Nylon Calculus: Quantifying offseason moves through line-up analysis

SALT LAKE CITY, UT - MAY 6: Gordon Hayward
SALT LAKE CITY, UT - MAY 6: Gordon Hayward /

We’ve had a lot of crazy moves this offseason, Eastern and Western Conference alike. All the 2017 signings, from the big names (Gordon Hayward, Chris Paul, Jimmy Butler, etc.) to the slightly lesser (Jeff Teague, J.J. Redick, Jamal Crawford, etc.), beg the question: How has this offseason changed each respective teams’ lineup effectiveness?

The “Fit” Assumption

There have been very informative ways to quantify fit, some by our very own Senthil Natarajan. These approaches seek to answer the question, “How effectively will a certain lineup of players play together?” Alternatively, fit can be used to determine how a player will change once he joins a team with a certain composition and vice-versa.

Read More: Ian Clark can hit open jumpers for the Pelicans

Currently, I don’t have a model that ascertains how a certain player “fits” when he joins a team or if his team’s composition changes through trade (look out for a future post). For right now, I’m assuming that players will take on their most recent “role,” when either they or their team transition. For example, if Hayward was considered a “god” in 2017 by my clustering analysis, he will retain that role on the Celtics in 2018.

The Process

If you don’t care much about #TheProcess, you can skip to the GIF at the end.

I define effectiveness in terms of how much greater the lineup is than it’s opponents in eFG% and points scored. For each of the top 100 most-played cumulative lineups dating back to 2001, I replaced each player with their respective cluster for that year. I then counted the number of times a certain type of player appeared in a lineup, then divided that number by five to yield a “lineup composition” percentage.

Since I’m attempting to predict both the eFG% and Net. Pts of a given line-up, I created a separate model for each task. Alternatively, I could have used one model, but for interpretation reasons, I chose separate models.

In order to determine which player cluster impacts eFG% and Net. Pts the most, I used a simple ElasticNet regression model and examined it’s coefficients. Below is a graph illustrating the results.

Essentially, the coefficients can be interpreted as such: If we hold the composition of all other groups constant, and increase the percentage of the “gods” group by one unit, we expect to see a net increase of 25 points and a net increase of .12 in eFG%. Using this same method of analysis, we see that the groups “Mostly 3, Little D” and “PnR Bigs” don’t affect the resulting eFG% much. Between the two models, we see that “Gods,” “Offensively Gifted” and “Defensive Guards” player types contribute the most to both fields., whereas other player contributions are negative.

Discussing “Fit”

Just from analyzing the weights above, we can begin to discuss fit. In order to create a team that “works” so to speak, we just need to assemble players such that when they play together, they don’t cause one another to drop off into a category with negative weights. As an example, when LeBron James joined Dwyane Wade and Chris Bosh in Miami, people questioned how the offensive burden would be shared.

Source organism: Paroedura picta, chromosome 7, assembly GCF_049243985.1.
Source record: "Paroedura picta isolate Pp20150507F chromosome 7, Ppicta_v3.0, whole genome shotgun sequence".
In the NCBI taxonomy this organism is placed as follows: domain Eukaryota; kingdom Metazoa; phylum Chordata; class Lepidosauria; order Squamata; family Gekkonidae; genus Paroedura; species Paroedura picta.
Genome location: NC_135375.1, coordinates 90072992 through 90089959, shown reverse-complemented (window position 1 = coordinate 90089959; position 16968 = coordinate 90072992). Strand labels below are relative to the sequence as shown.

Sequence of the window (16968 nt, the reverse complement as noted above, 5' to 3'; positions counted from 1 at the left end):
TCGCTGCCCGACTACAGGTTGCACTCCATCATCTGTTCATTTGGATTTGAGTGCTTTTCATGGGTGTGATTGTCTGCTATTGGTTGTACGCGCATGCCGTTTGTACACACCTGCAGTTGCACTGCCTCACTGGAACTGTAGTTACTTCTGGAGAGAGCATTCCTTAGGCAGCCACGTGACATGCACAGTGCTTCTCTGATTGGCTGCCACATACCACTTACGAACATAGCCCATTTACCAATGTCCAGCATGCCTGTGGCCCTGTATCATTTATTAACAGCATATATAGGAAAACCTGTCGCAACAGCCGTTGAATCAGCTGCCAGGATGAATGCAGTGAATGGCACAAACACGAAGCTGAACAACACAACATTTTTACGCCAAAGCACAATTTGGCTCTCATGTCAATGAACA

From my previous clustering analysis, prior to joining the Heat, LeBron and Bosh were in the “God” and “All-Around Big” categories, respectively. Wade was also in the “God” category prior to teaming up with James. Post collusion, these players still maintained their original player types.

Additionally, prior to joining the Cavs, Kevin Love and LeBron were both in the “God” category. Kyrie Irving, pre-LeBron, was in the “Offensively Gifted” category. After joining LeBron, Kyrie elevate his game that following year and joined the “God” category, but Love downgraded into the “All-Around Big” category. Although not as effective at preserving each individual player’s previous talent, this team composition did not hurt the team as much as it could have.

Imagine a scenario where LeBron joining the Cavs resulted in Love turning into an “Average Big” or a “Mostly 3, Little D” player. Although the resulting Cavs team would be better off by adding LeBron, it’s “fit” wouldn’t be optimal (i.e. not maximizing each player’s potential).

Of course, I’ll need to do more work to fully flesh out this idea, but the groundwork lies in minimizing the amount of negative change a player experiences as a result of changing team composition.

The Projections

In addition to using an ElasticNet Regression model, I sought to add additional predictive ability by adding (commonly called “ensembling”) the predictions of a RandomForest Regressor, a Support Vector Regressor, a Neural Net Regressor and a KNN Regressor. The resulting model produced lower Mean Squared Errors for both the eFG% and Net Pts. predictions.

The following GIF shows how certain teams’ best lineups could change as a result of trades and signings.

The Celtics trade-off eFG% for a gain in Net Pts with the addition of Hayward, while Utah severely suffers. Minnesota makes a huge jump with it’s additions of Teague and Butler, while surprisingly, the Clippers aren’t harmed as much as we would think.

Next: Chris Paul and the complex legacy of the “pure” point guard

Future Work

With this information, I hope to create a web app which would allow one to insert their favorite lineup and see it’s projected value and effectiveness. In my next post, I’ll tackle the concept of “fit” in a more quantitative way.